Those tasting rooms benefit greatly from the increasing popularity of wine tourism. TWGGA estimates that 869,000 tourists visit Texas wineries each year, spending nearly $222 million.
Many local wineries host food and wine classes to attract visitors, and some have banded together to increase their tourist draw. The Hill Country Wine Trail, for instance, involves 22 wineries (including Fall Creek) that offer visitors special events and incentives. In 2007, the online travel company Orbitz ranked the Hill Country second among U.S. wine tourism destinations in terms of its growth in travel bookings, behind only California’s Napa Valley.
T.V. Munson, the Man who Saved Wine
Texas’ most important contribution to the world of wine – so far, at least – came in the 19th century, when a horticulturalist from Denison helped keep France from becoming a beer-drinking nation.
Thomas Volney Munson came to Texas in 1876, seeking mild winters for his plantings. Travels throughout the state and elsewhere prompted him to begin experimenting with wild grapes. He quickly found that native plants were much hardier and more disease-resistant than traditional European varieties. Munson became an international authority on grapes, and ultimately developed more than 300 successful varieties from wild specimens he found along the Red River.
His biggest mark on history, however, came when he helped European wine producers recover from a plant louse called phylloxera, which had destroyed more than 6 million acres of vineyards by the early 1880s. French winemakers asked Munson for a phylloxera-resistant rootstock. The cuttings he supplied, when grafted to traditional grape vines, halted the destruction and helped save the industry.
France recognized Munson’s contribution with the Legion of Honor in 1888, and dedicated several statues to the unlikely savior of European wine.
Wine tourism “is very positive for us, obviously,” says Auler. “For the smaller wineries, it’s their lifeblood in terms of sales, and for the larger ones it’s very beneficial. You hope you create a customer who will go find your wine in the store or their favorite restaurant.”
The expansion of Texas winemaking has brought the kind of support structures that producers need to succeed.
“We’re getting to be a more serious industry by the day,” Auler says.
“One of our difficulties when we first started out was the cost of freight, because if we bought a wine barrel or a wine tank or a wine anything, the closest we were going to get it was California. And if we bought it from Europe, the freight charges were just off the charts.”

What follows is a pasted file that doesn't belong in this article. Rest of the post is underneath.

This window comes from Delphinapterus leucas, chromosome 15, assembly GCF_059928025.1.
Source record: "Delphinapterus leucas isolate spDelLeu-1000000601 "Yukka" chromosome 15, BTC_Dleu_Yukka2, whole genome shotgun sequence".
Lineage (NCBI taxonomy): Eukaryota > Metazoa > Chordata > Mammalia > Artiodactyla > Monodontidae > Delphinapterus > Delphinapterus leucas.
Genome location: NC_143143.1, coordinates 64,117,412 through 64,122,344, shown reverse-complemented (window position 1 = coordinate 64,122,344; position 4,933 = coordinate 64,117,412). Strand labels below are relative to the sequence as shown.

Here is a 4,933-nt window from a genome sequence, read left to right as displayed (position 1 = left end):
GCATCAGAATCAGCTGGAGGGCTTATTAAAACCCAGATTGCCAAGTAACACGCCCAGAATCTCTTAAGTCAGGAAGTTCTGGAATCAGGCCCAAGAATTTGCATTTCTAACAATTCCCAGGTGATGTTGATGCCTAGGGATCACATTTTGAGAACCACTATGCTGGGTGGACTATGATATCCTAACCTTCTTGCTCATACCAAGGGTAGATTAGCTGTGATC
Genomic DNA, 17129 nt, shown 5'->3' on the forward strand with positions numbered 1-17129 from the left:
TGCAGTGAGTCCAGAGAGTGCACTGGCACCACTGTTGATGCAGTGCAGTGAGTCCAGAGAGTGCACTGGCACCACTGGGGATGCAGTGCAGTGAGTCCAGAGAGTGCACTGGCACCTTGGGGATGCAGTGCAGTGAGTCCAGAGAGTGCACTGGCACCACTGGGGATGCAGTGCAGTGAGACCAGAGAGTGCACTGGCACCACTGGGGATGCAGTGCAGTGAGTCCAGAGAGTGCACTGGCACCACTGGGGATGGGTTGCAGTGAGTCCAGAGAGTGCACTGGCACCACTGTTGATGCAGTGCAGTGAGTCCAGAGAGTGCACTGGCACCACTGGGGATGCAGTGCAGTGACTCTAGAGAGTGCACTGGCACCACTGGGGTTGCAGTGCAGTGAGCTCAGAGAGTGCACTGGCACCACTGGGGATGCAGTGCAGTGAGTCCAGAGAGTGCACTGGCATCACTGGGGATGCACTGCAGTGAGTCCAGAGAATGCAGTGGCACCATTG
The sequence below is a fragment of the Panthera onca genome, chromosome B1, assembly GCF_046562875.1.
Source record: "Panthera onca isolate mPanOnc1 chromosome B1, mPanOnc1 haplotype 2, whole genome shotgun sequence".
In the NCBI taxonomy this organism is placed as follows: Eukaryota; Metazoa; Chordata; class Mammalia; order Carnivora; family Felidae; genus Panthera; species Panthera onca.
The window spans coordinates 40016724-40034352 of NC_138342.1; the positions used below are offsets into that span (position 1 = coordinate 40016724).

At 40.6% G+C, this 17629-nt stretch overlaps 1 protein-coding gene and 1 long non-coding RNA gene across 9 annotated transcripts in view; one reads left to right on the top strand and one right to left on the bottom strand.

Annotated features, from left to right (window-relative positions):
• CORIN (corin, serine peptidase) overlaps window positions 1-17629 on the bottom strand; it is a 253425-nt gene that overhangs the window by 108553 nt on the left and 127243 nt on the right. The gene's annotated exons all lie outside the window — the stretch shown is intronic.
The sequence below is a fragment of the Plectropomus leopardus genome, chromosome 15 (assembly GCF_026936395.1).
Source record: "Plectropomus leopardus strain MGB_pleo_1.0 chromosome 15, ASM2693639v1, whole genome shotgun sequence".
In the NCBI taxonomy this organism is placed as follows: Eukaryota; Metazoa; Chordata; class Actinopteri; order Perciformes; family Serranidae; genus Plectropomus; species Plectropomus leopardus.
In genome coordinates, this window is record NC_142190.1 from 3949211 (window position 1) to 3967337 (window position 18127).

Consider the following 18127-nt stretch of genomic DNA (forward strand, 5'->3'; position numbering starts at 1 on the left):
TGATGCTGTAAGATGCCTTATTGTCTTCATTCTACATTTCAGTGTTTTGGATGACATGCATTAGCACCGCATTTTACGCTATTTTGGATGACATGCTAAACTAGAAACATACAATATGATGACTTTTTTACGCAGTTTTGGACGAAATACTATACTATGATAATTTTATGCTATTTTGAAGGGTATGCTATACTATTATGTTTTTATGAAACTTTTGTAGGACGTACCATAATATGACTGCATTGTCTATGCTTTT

Today, however, suppliers to the industry call regularly, and some are opening regional offices. Supplies such as cork and labels and trellis posts have become more readily available.
“Now we’re getting bottles from Monterrey, Mexico, which is a huge help. And I look forward to the day when we have oak barrel makers here, and I don’t think it’s too far down the road,” says Auler.
Texas Wine, Texas Weather
Despite a growing national reputation, most Texas wines are consumed here. According to Texas Tech’s Texas Wine Marketing Research Institute, 95 percent of all Texas wine sold in 2006 was purchased within the state.
“We have some distribution outside Texas, but it’s rather small,” Auler says. “We haven’t really saturated the state yet. We need more volume, and the biggest impediment to that is the inconsistency of Texas weather.
“We and others have proven that we’ve got some wonderful soils for growing grapes, and wonderful climates, but the weather’s erratic,” he says. “It can be our best friend or our worst enemy.
“We came our pretty good this year,” Auler says. “But 2006 and 2007 were very difficult years for us – and everybody else in the state. We had late freezes, hailstorms, untimely rains and floods before harvest. Last year, the Hill Country got three times its normal annual rainfall in just 60 days, and part of that was at harvest time.
“When we’ve got the volume of wine to go out of state, I think we will,” says Auler. “But it won’t happen overnight. We need a few more good years under our belt, and some more vineyards going into the ground.” FN
For more information on Texas wine and winemakers, visit www.texaswine.com. To learn more about Fall Creek Vineyards, visit www.fcv.com.
For more information on the life and work of T.V. Munson, visit www.tvmunson.org.
For more information on Val Verde Winery, visit www.valverdewinery.com.